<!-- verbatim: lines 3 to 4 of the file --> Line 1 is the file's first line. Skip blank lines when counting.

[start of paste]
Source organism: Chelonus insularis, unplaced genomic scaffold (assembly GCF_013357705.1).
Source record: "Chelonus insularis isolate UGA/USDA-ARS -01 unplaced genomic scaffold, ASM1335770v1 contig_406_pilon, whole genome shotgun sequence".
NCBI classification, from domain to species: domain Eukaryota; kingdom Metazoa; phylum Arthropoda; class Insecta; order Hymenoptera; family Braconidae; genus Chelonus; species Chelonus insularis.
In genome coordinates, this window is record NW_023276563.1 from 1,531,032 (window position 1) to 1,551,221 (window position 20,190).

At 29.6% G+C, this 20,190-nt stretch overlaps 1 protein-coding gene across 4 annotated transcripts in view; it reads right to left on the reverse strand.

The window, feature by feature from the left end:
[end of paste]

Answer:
NCBI classification, from domain to species: domain Eukaryota; kingdom Metazoa; phylum Arthropoda; class Insecta; order Hymenoptera; family Braconidae; genus Chelonus; species Chelonus insularis.
In genome coordinates, this window is record NW_023276563.1 from 1,531,032 (window position 1) to 1,551,221 (window position 20,190).